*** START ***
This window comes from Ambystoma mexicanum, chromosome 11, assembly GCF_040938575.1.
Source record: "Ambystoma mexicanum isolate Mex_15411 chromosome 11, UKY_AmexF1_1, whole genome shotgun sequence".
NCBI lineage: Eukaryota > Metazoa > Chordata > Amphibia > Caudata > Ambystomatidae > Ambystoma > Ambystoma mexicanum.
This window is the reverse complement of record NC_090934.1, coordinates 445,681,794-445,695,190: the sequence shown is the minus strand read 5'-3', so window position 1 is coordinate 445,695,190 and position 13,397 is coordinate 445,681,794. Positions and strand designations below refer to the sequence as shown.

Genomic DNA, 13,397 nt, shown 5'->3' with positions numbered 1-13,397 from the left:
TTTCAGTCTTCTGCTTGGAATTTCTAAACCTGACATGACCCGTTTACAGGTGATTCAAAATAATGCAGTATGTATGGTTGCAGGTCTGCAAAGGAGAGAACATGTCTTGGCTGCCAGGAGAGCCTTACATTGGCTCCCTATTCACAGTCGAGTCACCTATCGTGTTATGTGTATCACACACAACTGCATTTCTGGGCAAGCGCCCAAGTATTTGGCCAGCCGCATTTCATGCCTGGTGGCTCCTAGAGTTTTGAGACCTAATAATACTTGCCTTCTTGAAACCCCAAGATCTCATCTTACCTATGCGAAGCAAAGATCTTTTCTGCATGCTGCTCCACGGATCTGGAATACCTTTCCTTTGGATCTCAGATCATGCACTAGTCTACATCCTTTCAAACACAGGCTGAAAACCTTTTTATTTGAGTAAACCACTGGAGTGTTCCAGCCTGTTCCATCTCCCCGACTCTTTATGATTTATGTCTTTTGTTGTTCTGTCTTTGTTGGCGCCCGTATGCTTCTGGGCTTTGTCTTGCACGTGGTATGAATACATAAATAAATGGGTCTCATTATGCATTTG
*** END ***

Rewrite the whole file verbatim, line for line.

This window comes from Ambystoma mexicanum, chromosome 11, assembly GCF_040938575.1.
Source record: "Ambystoma mexicanum isolate Mex_15411 chromosome 11, UKY_AmexF1_1, whole genome shotgun sequence".
NCBI lineage: Eukaryota > Metazoa > Chordata > Amphibia > Caudata > Ambystomatidae > Ambystoma > Ambystoma mexicanum.
This window is the reverse complement of record NC_090934.1, coordinates 445,681,794-445,695,190: the sequence shown is the minus strand read 5'-3', so window position 1 is coordinate 445,695,190 and position 13,397 is coordinate 445,681,794. Positions and strand designations below refer to the sequence as shown.

Genomic DNA, 13,397 nt, shown 5'->3' with positions numbered 1-13,397 from the left:
TTTCAGTCTTCTGCTTGGAATTTCTAAACCTGACATGACCCGTTTACAGGTGATTCAAAATAATGCAGTATGTATGGTTGCAGGTCTGCAAAGGAGAGAACATGTCTTGGCTGCCAGGAGAGCCTTACATTGGCTCCCTATTCACAGTCGAGTCACCTATCGTGTTATGTGTATCACACACAACTGCATTTCTGGGCAAGCGCCCAAGTATTTGGCCAGCCGCATTTCATGCCTGGTGGCTCCTAGAGTTTTGAGACCTAATAATACTTGCCTTCTTGAAACCCCAAGATCTCATCTTACCTATGCGAAGCAAAGATCTTTTCTGCATGCTGCTCCACGGATCTGGAATACCTTTCCTTTGGATCTCAGATCATGCACTAGTCTACATCCTTTCAAACACAGGCTGAAAACCTTTTTATTTGAGTAAACCACTGGAGTGTTCCAGCCTGTTCCATCTCCCCGACTCTTTATGATTTATGTCTTTTGTTGTTCTGTCTTTGTTGGCGCCCGTATGCTTCTGGGCTTTGTCTTGCACGTGGTATGAATACATAAATAAATGGGTCTCATTATGCATTTG